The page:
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Saturday morning quotes 2.20: Harping on the lute

October 6, 2012

This is not a promise of our last and final word on the subject, but we return to scribble just a bit more on the theme of instrumental participation in medieval secular music before shifting our attention back to the music of John Dowland next week.

Why do we continue to flog this theme? The answer is because there is a silly idea currently circulating, particularly among early music aficionados in the US, that any instrumental participation in the chanson repertoire from before circa 1500 smacks of a discredited and ill-informed interpretation, harkening back to the days before record companies successfully advanced the a cappella approach.

In earlier blog posts, we have identified and examined some of motivations for advancing the a cappella approach to this repertory, pointing out that scholarship was smartly used to achieve a certain level of commercial success in sales of recordings by certain vocal ensembles, accomplished in fairly blatant collusion with scholars who deliberately skewed record reviews to advance the party line.

OK.  No one should blame musicians for figuring out handy ways to stimulate interest in their music, hopefully leading to a certain level of livelihood in what is by every indication an extremely unstable career choice.  The a cappella craze certainly created employment for a great many singers.  And the desire to experiment with voices rather than giving the medieval musical era over completely to pipes, whistles, and things that go buzz in the night, is not entirely without merit. But please, please, please don’t tar all instrumentalists with the same brush, and please, please, please take the time to remind audiences that


Lord knows, it’s hard enough for lutenists without having to convince American audiences — and even American academics who should know better — that there is more evidence to support the participation of plucked strings in the medieval chanson repertoire than there is evidence of vocalizing untexted parts.

Let’s review a little background information demonstrating a surprisingly thin basis for the experimental vocalization of untexted parts:

“Unless fresh evidence comes to light (a description of vocalization in a medieval text, for example) it will never be possible to establish how singers vocalized in late medieval France…”

“This evidence [of vocalization] is ‘literary’ rather than ‘documentary’ (a much abused word), in the sense that it is principally drawn from romances and chronicles, texts which are sometimes hard to distinguish from one another in terms of their diction and tone, even though the romances are nominally fiction, while the chronicles are supposedly constrained by fact.”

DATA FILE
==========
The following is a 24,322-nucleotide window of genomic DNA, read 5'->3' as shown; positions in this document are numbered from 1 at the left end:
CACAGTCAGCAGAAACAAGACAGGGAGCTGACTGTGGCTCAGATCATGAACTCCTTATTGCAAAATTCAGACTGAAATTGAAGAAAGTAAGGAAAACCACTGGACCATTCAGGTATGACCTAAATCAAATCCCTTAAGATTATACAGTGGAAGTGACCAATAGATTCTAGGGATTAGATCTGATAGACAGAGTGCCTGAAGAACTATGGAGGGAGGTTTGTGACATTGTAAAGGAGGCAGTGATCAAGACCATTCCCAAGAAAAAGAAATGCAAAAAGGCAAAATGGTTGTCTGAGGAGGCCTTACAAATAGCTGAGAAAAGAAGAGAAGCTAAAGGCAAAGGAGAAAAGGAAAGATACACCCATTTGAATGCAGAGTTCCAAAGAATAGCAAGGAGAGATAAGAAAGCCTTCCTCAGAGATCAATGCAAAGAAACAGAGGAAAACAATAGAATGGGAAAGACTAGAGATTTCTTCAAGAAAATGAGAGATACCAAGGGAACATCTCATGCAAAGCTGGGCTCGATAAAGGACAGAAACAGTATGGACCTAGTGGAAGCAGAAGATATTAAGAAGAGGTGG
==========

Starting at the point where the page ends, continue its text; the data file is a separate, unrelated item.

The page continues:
“Going beyond the Limits: Experiments with Vocalization in the French Chanson”, 1340–1440, Christopher Page, Early Music, Vol. 20, No. 3 (Aug., 1992), pp. 446-459

We turn to a description of the ample evidence of instrumental performance of medieval chanson repertoire:

The single most helpful source of information on lute playing in fifteenth-century Britain occurs in a booklet of expenditure accounts written by George Cely.  Cely was an educated young middle-class wool merchant and a member of the Staple Company at Calais, a town then in British hands.  The booklet includes accounts for a course of lessons with a professional musician, Thomas Rede, in the years 1474-5.  Rede taught Cely not only the lute, but dancing and the harp.

Of special interest are the names of seven pieces that Cely was taught to play: ‘O Freshest Flower’, ‘O Rosa Bella’, Mine Heart’s Lust’, ‘Of Such Complain’, ‘Go Heart Hurt with Adversity’, ‘My Daily (or Doly) Woe’, and ‘Toujours’.  It is very significant that of the titles which refer to known pieces, all are polyphonic songs, rather than pieces from a purely instrumental tradition.

The Lute in Britain: A History of the Instrument and Its Music, by Matthew Spring, Oxford and New York: Oxford University Press, 2001, ppg. 27-28

And for the sake of fairness, more recent retrospective comments from Christopher Page:

“For myself, I can say it was so difficult to obtain good clean performances of Du Fay songs with voices only, to say nothing of tuning problems, that I turned with relief to harps, lutes and voices during some later recording sessions.  I can well understand why many have done so since, and I am sure they will continue to perform them that way.”

Essays on Renaissance Music in Honour of David Fallows: Bon jour, bon mois et bonne estrenne, Edited by Fabrice Fitch and Jacobijn Kiel, Studies in Medieval and Renaissance Music. (The Boydell Press, with the Royal Northern College of Music, Woodbridge, 2011, ppg. 7-8


Next week, we return to the music of John Dowland, speculations on his early education, an odd poem, and A Pilgrimes Solace.

One Comment
  1. Timo Peedu permalink

    Hear, hear!

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